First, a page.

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Toddlers, Tantrums & Tactics

By Raymond Seligson

Anyone who has ever been in the company of a toddler knows both how charming and how challenging they can be. It is during this period of development that children first exhibit behaviors which test both the patience and creativity of their parents.

It is more or less inevitable that toddlers will present their parents with challenging behaviors. Toddlers move rapidly toward greater autonomy, both physical and social. They are in the process of mastering locomotion (walking, running, climbing), control of objects (picking up, throwing, dropping), communication (talking, screaming, crying), and social interaction (with parents, siblings, peers). They are simultaneously very small and relatively powerless, yet suffused with the belief that they are entitled to whatever they want, whenever they want it.

Much of toddler behavior can be understood in this light. On some level they understand that they cannot accomplish everything they want without parental help, yet they want it all right now. In order to get what they want they often resort to manipulative behaviors, attempting to maneuver the parent both to give the object of desire and also to allow complete freedom of action.

In addition, they continue to be primarily motivated by the basic currency of infantile behavior - receiving parental attention. From birth, children demand and thrive on an almost limitless supply of attention. Even while toddlers are trying to strike out on their own, they are demanding undivided attention from their parents.

As adults, we tend to be both annoyed and puzzled by the resulting behaviors. It is amazing how effectively toddlers discover our emotional buttons and how enthusiastically they lean on them. If we limit or refuse them anything, they suddenly unleash their ultimate weapon - The Tantrum.

The tantrum is the definitive expression of the conflicts and motivations of toddlers. It represents:

  • The level of frustration toddlers feel at being unable to dominate their world as they believe they should;
  • An attempt to manipulate the parent into doing what their toddler wants and;
  • An attempt to gain attention through behaviors the toddler senses the parent cannot ignore. I have, over many years as a parent, teacher, and a pediatrician, developed the following guiding principles to help cope with and survive the toddler years:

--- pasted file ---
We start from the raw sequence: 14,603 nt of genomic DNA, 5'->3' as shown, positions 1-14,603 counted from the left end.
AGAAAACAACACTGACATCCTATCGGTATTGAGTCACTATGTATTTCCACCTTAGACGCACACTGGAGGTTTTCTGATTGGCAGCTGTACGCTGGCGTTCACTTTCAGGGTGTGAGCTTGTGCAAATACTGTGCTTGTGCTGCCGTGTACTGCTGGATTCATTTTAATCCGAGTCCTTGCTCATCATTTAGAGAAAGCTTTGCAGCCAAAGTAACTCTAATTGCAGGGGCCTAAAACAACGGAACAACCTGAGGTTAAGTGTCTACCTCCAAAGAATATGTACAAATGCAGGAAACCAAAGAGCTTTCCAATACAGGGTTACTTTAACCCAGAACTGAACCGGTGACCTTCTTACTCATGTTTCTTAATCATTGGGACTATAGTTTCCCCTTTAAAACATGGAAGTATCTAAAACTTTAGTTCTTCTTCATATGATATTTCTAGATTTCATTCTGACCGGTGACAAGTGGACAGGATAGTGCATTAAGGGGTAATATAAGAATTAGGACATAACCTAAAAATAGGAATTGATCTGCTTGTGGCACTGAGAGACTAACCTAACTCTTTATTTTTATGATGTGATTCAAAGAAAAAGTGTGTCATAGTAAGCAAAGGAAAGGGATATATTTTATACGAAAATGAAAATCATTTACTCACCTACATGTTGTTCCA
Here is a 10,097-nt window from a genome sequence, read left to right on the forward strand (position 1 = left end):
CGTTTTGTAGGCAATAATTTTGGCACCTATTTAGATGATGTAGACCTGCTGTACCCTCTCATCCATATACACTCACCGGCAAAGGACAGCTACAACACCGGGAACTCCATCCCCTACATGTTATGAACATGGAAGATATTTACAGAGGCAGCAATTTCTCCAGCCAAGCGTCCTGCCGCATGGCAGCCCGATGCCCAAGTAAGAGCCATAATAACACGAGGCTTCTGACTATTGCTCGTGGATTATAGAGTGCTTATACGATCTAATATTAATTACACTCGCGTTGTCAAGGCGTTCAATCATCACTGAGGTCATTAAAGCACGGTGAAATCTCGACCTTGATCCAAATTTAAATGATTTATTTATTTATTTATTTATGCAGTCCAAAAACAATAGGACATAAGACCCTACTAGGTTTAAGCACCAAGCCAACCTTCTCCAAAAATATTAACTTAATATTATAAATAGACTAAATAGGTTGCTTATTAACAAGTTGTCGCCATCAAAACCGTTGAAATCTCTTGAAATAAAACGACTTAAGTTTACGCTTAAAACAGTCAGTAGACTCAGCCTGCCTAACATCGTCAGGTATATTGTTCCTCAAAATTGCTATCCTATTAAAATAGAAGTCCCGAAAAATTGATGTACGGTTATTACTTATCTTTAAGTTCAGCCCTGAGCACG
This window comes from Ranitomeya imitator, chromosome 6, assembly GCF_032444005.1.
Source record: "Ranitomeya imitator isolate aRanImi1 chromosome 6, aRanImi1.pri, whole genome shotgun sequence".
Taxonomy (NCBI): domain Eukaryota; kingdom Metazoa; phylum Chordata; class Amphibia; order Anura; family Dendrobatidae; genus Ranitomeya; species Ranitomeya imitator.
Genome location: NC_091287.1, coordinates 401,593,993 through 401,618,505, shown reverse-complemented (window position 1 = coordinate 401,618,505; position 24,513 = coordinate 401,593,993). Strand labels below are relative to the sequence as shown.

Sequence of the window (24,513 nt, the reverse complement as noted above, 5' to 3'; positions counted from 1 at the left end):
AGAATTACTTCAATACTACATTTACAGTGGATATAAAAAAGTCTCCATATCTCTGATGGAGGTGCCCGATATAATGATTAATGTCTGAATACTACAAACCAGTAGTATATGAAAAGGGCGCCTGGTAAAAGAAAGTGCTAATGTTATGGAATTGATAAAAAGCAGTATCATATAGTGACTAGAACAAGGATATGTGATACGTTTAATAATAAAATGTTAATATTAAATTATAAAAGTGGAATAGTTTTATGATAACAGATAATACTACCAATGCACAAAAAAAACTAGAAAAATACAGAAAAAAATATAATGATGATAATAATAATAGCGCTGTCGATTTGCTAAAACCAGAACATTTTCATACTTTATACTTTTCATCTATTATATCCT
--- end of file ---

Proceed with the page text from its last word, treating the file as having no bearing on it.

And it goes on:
1. HIDE YOUR BUTTONS. Try to give your toddler as few clues as possible as to which behaviors particularly drive you crazy.

2. BABY PROOF YOUR ENVIRONMENT. Set up the environment to maximize the passive controls on the toddler's behavior (for example, cabinet locks, gates, other physical controls which do not require your active real-time intervention). This allows you to minimize the negative interactions required to keep the toddler and your belongings safe.

3. THE FEWER WORDS THE BETTER. Long explanations used in correcting behavior are lost on toddlers. If anything, the extra time and attention may act to reward the very behavior you're trying to correct.

4. MINIMIZE YELLING. Toddlers will become immune to yelling and it makes you feel out of control.

5. PICK YOUR BATTLES CAREFULLY, AND WIN THEM. It makes no sense to try to correct every little detail of a toddler's behavior. Your toddler has more energy to commit to his behavior than you do. If you do decide a particular behavior is unacceptable, then stick to your guns. If you give in, the message to the toddler is that he can get what he wants with extra persistence.

6. TO DEAL WITH TANTRUMS, PROTECT AND BACK OFF. When the inevitable tantrum occurs, make sure your toddler isn't in a place where he can get hurt, and then back off and let him get over it by himself if possible. Don't reward the tantrum with attention, and don't give in to the demand which prompted it. Your toddler needs to develop a skill we all need - bringing his emotions under control by himself.

7. REMEMBER: IT DOESN'T LAST FOREVER. The toddler years do eventually come to an end. Of course, then you have future delights of parenthood facing you, such as the teenage years - but that's for another time....

Resources:
1-2-3 Magic, Thomas Phelan, 2nd Rev Edition (1996). Clinical psychologist Phelan's simple, effective child management program enables parents to discipline their children, ages 2-12, by using a system of counting and time-outs.

Raymond Seligson, MD is a pediatrician with Pediatric Associates of Branford and a father of a teenage son.

 

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